Four Verts: Justin Fields can be Steelers' starting QB next year, and Vikings are about to take a big risk


The offseason is churning with a little over a month until the 2024 NFL Draft. While the draft will be the focus for the next few weeks, how the draft is viewed has been changed by free agency and some teams were able to fill holes in the lead up in the draft. First, we start with a young, highly drafted quarterback who is looking to get his career back on track against a long time veteran.

Justin Fields is officially onto the next chapter of his NFL career, joining the Pittsburgh Steelers via trade. The Steelers have completely overhauled their quarterback room by signing veteran Russell Wilson and, for now, having Fields be the backup. It gives them the chance for some sort of stability that can turn into a long-term answer if they’re able to develop Fields into a more consistent quarterback. However, Fields’ ability to compete with Wilson in the present shouldn’t be discounted, either.

The reason Fields should be taken seriously as a starting quarterback candidate this year is because Wilson isn’t the player that he used to be. This isn’t the same Wilson that made dazzling plays with the Seahawks — this isn’t even the same Wilson that the Broncos thought they were acquiring a couple years ago. This version of Wilson is simply not the same guy who looked like a potential Hall of Famer during the 2010s. If the Steelers are willing to make it a real competition, Fields might be able to push Wilson.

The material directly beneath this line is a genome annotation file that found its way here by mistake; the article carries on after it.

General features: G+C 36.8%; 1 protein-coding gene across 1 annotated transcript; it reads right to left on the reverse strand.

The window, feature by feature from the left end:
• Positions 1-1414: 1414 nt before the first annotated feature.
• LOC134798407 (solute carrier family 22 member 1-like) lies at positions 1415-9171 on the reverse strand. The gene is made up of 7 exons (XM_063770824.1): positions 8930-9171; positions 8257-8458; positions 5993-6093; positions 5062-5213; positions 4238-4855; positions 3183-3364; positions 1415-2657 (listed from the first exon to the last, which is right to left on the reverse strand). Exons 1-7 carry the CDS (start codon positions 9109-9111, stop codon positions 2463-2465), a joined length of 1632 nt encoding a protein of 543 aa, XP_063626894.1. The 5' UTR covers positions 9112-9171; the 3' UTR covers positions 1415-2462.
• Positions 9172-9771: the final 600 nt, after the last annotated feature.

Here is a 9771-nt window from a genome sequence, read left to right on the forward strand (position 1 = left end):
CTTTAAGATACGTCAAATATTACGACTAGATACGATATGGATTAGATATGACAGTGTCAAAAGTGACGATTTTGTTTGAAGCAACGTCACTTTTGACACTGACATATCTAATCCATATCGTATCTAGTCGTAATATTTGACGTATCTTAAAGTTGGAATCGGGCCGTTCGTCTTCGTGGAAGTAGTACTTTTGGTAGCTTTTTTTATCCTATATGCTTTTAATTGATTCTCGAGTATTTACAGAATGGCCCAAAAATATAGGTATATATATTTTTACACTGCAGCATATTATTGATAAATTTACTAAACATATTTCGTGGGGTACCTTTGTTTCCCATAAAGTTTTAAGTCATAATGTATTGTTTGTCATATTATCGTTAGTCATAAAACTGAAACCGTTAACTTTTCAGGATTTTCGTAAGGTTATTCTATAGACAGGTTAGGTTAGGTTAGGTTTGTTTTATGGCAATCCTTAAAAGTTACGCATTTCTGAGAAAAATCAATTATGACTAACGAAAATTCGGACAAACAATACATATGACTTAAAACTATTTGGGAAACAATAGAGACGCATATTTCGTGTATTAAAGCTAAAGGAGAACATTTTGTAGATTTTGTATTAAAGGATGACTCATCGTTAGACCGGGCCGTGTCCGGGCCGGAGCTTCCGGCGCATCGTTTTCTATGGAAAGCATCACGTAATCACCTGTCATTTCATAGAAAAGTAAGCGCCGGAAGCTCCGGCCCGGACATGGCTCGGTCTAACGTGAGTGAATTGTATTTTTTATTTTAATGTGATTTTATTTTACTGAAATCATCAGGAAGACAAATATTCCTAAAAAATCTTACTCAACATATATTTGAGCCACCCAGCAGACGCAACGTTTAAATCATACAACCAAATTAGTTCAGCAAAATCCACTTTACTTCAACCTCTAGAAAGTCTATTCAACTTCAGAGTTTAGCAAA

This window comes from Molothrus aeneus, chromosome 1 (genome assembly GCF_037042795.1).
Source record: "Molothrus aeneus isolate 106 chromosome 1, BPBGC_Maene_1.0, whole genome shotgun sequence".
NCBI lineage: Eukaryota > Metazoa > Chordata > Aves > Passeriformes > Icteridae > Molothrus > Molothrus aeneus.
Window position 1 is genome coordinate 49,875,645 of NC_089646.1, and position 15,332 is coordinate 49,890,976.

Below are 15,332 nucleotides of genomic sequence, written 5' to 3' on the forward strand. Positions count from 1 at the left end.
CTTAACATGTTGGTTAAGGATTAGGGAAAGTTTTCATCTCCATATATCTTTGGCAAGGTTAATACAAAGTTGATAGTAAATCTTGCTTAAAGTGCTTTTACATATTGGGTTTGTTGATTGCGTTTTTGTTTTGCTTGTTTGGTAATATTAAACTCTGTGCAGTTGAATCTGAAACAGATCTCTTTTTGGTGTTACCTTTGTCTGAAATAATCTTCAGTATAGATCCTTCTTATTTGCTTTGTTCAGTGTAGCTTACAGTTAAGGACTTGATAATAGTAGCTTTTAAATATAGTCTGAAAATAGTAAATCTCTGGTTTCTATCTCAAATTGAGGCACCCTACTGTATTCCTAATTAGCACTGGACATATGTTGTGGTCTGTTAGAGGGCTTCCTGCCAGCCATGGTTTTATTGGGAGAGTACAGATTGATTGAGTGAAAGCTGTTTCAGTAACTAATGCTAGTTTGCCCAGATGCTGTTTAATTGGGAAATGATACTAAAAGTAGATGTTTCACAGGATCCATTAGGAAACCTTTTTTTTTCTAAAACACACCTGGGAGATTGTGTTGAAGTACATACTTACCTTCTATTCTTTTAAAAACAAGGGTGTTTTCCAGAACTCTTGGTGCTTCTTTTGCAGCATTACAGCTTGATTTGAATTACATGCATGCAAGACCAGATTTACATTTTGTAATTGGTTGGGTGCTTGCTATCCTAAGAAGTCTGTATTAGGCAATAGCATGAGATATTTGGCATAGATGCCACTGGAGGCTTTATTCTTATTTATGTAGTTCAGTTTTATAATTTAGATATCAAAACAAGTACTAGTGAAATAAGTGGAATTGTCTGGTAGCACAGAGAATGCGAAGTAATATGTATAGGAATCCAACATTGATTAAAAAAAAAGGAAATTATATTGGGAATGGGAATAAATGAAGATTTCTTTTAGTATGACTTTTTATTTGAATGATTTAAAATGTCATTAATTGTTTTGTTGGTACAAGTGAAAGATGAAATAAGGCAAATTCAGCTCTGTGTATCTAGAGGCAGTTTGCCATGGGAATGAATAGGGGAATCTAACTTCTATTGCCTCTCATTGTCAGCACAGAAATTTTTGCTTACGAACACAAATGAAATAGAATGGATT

Of course, Fields doesn’t have a flawless skill set himself, or he wouldn’t be in the position he’s in now and would still be the quarterback of the Bears. Fields still has all the physical talent in the world and may legitimately be the best running quarterback in the league, but he hasn’t shown a consistent enough ability as a high-level passer to stay entrenched as a starter. Still, he’s not so far off from Wilson where he can’t be in the discussion for the Steelers’ top quarterback spot.